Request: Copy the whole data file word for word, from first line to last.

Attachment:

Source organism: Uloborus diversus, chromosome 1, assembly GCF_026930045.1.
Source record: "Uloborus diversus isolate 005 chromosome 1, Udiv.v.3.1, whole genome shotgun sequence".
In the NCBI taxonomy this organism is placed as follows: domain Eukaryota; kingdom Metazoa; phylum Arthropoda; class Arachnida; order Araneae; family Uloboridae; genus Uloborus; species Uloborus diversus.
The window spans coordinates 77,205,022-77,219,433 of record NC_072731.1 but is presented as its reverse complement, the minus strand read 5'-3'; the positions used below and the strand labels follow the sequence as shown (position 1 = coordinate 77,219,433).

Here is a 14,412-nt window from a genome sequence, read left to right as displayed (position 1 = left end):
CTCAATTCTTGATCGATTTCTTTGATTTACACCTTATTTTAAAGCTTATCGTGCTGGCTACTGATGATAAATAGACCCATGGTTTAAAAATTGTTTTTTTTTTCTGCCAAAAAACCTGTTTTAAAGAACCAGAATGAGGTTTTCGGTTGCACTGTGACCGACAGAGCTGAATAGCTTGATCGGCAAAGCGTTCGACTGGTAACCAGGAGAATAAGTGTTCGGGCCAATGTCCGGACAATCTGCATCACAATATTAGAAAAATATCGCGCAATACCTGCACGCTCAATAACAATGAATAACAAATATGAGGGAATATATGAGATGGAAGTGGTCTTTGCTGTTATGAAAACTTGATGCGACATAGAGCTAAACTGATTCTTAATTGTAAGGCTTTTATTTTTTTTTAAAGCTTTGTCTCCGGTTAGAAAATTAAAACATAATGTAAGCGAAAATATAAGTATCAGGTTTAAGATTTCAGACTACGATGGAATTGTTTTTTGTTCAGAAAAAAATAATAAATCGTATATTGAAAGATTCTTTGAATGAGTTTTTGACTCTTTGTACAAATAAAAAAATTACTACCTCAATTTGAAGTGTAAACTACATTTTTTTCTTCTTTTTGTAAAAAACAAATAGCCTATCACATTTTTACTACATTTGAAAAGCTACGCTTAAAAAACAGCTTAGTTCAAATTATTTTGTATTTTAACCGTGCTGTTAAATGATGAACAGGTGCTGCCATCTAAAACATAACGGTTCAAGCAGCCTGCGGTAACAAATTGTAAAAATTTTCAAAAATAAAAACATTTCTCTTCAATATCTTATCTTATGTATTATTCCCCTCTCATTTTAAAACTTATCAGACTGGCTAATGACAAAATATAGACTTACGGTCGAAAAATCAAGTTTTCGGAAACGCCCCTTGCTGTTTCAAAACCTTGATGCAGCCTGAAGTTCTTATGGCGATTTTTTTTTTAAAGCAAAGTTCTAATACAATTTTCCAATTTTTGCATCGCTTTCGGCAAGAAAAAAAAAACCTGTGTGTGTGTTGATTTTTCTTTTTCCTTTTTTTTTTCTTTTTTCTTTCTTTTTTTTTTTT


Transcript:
Source organism: Uloborus diversus, chromosome 1, assembly GCF_026930045.1.
Source record: "Uloborus diversus isolate 005 chromosome 1, Udiv.v.3.1, whole genome shotgun sequence".
In the NCBI taxonomy this organism is placed as follows: domain Eukaryota; kingdom Metazoa; phylum Arthropoda; class Arachnida; order Araneae; family Uloboridae; genus Uloborus; species Uloborus diversus.
The window spans coordinates 77,205,022-77,219,433 of record NC_072731.1 but is presented as its reverse complement, the minus strand read 5'-3'; the positions used below and the strand labels follow the sequence as shown (position 1 = coordinate 77,219,433).

Here is a 14,412-nt window from a genome sequence, read left to right as displayed (position 1 = left end):
CTCAATTCTTGATCGATTTCTTTGATTTACACCTTATTTTAAAGCTTATCGTGCTGGCTACTGATGATAAATAGACCCATGGTTTAAAAATTGTTTTTTTTTTCTGCCAAAAAACCTGTTTTAAAGAACCAGAATGAGGTTTTCGGTTGCACTGTGACCGACAGAGCTGAATAGCTTGATCGGCAAAGCGTTCGACTGGTAACCAGGAGAATAAGTGTTCGGGCCAATGTCCGGACAATCTGCATCACAATATTAGAAAAATATCGCGCAATACCTGCACGCTCAATAACAATGAATAACAAATATGAGGGAATATATGAGATGGAAGTGGTCTTTGCTGTTATGAAAACTTGATGCGACATAGAGCTAAACTGATTCTTAATTGTAAGGCTTTTATTTTTTTTTAAAGCTTTGTCTCCGGTTAGAAAATTAAAACATAATGTAAGCGAAAATATAAGTATCAGGTTTAAGATTTCAGACTACGATGGAATTGTTTTTTGTTCAGAAAAAAATAATAAATCGTATATTGAAAGATTCTTTGAATGAGTTTTTGACTCTTTGTACAAATAAAAAAATTACTACCTCAATTTGAAGTGTAAACTACATTTTTTTCTTCTTTTTGTAAAAAACAAATAGCCTATCACATTTTTACTACATTTGAAAAGCTACGCTTAAAAAACAGCTTAGTTCAAATTATTTTGTATTTTAACCGTGCTGTTAAATGATGAACAGGTGCTGCCATCTAAAACATAACGGTTCAAGCAGCCTGCGGTAACAAATTGTAAAAATTTTCAAAAATAAAAACATTTCTCTTCAATATCTTATCTTATGTATTATTCCCCTCTCATTTTAAAACTTATCAGACTGGCTAATGACAAAATATAGACTTACGGTCGAAAAATCAAGTTTTCGGAAACGCCCCTTGCTGTTTCAAAACCTTGATGCAGCCTGAAGTTCTTATGGCGATTTTTTTTTTAAAGCAAAGTTCTAATACAATTTTCCAATTTTTGCATCGCTTTCGGCAAGAAAAAAAAAACCTGTGTGTGTGTTGATTTTTCTTTTTCCTTTTTTTTTTCTTTTTTCTTTCTTTTTTTTTTTT